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> Fairness Docterine Coming Back, Stronger Than Ever We Will Know Soon
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Camac
Posted: 23-Feb-2009, 07:37 PM
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oldraven :

In macewans' retort I believe something was mentioned about "standing by the Constitution and Limited Government" well I think we can see where that has landed them in the past 8 years. Limited government means less regulation means Banking crisis means Mortgage crisis. Hell Bush and Company might as well have given the Mortgage Companies and the Banks the keys to Fort Knox. Oh wait a minute they did.

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Nova Scotian 
Posted: 23-Feb-2009, 08:09 PM
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QUOTE (Camac @ 23-Feb-2009, 07:37 PM)
oldraven :

In macewans' retort I believe something was mentioned about "standing by the Constitution and Limited Government" well I think we can see where that has landed them in the past 8 years. Limited government means less regulation means Banking crisis means Mortgage crisis. Hell Bush and Company might as well have given the Mortgage Companies and the Banks the keys to Fort Knox. Oh wait a minute they did.

Camac.

So you're saying that the banking crisis is from limited government and all from the last 8 years and nothing else?


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Patch 
Posted: 23-Feb-2009, 08:37 PM
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QUOTE (Camac @ 23-Feb-2009, 08:37 PM)
oldraven :

In macewans' retort I believe something was mentioned about "standing by the Constitution and Limited Government" well I think we can see where that has landed them in the past 8 years. Limited government means less regulation means Banking crisis means Mortgage crisis. Hell Bush and Company might as well have given the Mortgage Companies and the Banks the keys to Fort Knox. Oh wait a minute they did.

Camac.

Our problem is that neither party has stood by the Constitution for a long time and government has not been limited for much longer. The mortgage and more importantly stock market controls started coming off under Clinton and bush opened everything up! It is not conservatism or liberalism that caused the problem, it is a lust for power and a case of unbridled greed. Also a total disregard for the welfare of ones fellow human beings. The welfare of many has been destroyed by the actions of a few from both political parties. The run on Money Market Funds last October that started this slide was caused , not just by our enemies who were invested in the funds but by our "friends" also. They still have money invested here and abroad which should be cause for extreme worry. Europe is approximately three times deeper into bad mortgages than the US and failure of any major country will take us all down. That is a benefit of globalization!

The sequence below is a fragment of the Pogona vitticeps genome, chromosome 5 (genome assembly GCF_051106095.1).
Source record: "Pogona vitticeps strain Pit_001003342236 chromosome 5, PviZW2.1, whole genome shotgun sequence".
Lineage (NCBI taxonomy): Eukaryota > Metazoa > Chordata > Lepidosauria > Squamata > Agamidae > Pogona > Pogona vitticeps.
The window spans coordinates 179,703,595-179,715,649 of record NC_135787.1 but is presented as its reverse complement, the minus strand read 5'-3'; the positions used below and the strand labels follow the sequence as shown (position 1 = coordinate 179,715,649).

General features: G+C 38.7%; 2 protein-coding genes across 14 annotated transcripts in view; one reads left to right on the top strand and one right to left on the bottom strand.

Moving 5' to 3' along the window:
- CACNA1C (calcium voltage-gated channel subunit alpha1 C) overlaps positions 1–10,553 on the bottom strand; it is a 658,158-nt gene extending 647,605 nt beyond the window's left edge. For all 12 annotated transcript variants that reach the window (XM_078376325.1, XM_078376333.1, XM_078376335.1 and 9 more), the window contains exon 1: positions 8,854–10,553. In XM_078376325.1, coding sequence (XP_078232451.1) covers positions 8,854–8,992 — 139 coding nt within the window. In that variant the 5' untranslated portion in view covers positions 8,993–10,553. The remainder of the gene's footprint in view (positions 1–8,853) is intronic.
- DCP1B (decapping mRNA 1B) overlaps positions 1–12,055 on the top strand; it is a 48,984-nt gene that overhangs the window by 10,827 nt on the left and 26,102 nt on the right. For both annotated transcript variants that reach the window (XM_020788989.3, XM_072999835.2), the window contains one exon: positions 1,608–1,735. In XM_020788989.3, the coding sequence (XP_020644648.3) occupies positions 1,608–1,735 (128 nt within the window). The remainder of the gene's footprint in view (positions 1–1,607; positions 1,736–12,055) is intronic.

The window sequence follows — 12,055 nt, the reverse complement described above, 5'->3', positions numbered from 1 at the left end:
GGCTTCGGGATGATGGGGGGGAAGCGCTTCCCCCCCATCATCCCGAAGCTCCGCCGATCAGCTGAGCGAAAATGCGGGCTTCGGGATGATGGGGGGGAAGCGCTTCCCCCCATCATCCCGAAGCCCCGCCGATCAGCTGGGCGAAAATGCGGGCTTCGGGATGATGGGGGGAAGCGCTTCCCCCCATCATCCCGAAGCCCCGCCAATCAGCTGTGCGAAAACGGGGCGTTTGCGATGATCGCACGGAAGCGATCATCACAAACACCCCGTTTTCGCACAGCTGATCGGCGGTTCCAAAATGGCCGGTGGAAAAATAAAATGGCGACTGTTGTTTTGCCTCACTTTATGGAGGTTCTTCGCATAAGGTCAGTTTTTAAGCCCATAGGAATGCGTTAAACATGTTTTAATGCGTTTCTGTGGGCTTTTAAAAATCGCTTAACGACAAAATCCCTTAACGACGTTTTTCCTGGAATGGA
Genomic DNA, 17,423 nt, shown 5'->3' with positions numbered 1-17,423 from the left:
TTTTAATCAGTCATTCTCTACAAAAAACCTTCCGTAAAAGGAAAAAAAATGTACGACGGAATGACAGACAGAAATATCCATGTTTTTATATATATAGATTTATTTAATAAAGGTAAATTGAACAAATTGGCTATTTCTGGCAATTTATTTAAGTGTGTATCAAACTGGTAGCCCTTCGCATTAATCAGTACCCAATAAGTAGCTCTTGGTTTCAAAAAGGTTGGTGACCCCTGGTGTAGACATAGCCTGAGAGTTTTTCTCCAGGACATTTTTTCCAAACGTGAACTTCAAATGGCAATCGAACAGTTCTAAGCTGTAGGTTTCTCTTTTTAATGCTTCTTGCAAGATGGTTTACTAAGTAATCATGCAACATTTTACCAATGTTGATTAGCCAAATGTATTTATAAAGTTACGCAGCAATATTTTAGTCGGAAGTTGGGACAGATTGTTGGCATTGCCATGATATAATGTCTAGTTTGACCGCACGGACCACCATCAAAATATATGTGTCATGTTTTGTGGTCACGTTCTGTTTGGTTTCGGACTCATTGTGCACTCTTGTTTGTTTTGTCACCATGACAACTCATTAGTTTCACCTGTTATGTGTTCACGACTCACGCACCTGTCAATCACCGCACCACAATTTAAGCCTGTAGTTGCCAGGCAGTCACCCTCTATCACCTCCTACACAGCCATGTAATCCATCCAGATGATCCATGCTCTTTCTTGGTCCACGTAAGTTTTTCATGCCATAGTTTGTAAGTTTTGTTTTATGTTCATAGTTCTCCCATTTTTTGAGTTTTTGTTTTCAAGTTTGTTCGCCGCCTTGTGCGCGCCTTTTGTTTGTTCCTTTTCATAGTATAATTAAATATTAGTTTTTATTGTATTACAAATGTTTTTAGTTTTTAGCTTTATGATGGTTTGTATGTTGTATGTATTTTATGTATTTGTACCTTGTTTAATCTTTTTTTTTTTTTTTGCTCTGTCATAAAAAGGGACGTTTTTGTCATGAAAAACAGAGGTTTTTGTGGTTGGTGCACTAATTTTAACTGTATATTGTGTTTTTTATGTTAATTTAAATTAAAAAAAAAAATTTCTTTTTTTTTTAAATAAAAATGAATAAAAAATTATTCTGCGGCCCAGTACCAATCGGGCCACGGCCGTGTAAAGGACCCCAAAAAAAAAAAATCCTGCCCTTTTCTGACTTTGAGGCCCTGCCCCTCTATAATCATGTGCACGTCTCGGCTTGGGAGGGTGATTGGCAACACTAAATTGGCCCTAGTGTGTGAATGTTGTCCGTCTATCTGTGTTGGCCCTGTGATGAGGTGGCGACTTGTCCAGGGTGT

The fairness doctrine is just a small blip in the course that the US may or may not take. Unfortunately, neither party has the answer, nor does any country.

The will of the people will still prevail. Contact your reps and senators.

Slàinte,   

 Patch    

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Antwn 
Posted: 23-Feb-2009, 09:42 PM
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Before anyone imagines that your freedoms are about to be stolen, let me reiterate that Obama is against making the fairness doctrine into law and that he has veto power. Why not worry about the imminent demise of freedom when that event has a reasonable probability to occur.

Secondly, what Obama is in favor of is summarized as follows from the White House website:

"Encourage diversity in the ownership of broadcast media, promote the development of new media outlets for expression of diverse viewpoints, and clarify the public interest obligations of broadcasters who occupy the nation's spectrum."

Considering the US mainstream media is currently owned by very few companies, wouldn't the encouragement of diversity of ownership allow for more diversity in the bias spectrum? The market decides the success or failure of any new media venture, however the fewer the owners the less diverse the choices and the public is stuck with a surprisingly low level of quality and diversity of perspective. How is freedom thus served?

Although vague, the paragraph above encourages diversity of ownership, and to encourage is not necessarily to mandate. To encourage "diverse viewpoints" is the exact opposite of proscribing, or limiting the public's exposure to specific viewpoints. Yes, the language used could be politic-speak for assuring a greater market share for sympathetic views, but then the market decides who thrives or dives, and no one can regulate popularity. Compare the popularity of Rush Limbaugh's show to Al Franken's if you need an example. No one legislated Limbaugh's popularity, nor will they do so for Franken.





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Camac
Posted: 24-Feb-2009, 09:05 AM
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Nova Scotian;

I'm not saying that they were the only factors involved but they sure exacerbated the situation. The very fact that your cousins to the North have the strongest Banking System in the World, thanks to regulatory controls, and is now the model of how it can be done should say something. There is no "Bail Out" of financial institutions here nor do we have the Mortgage fiasco like you have.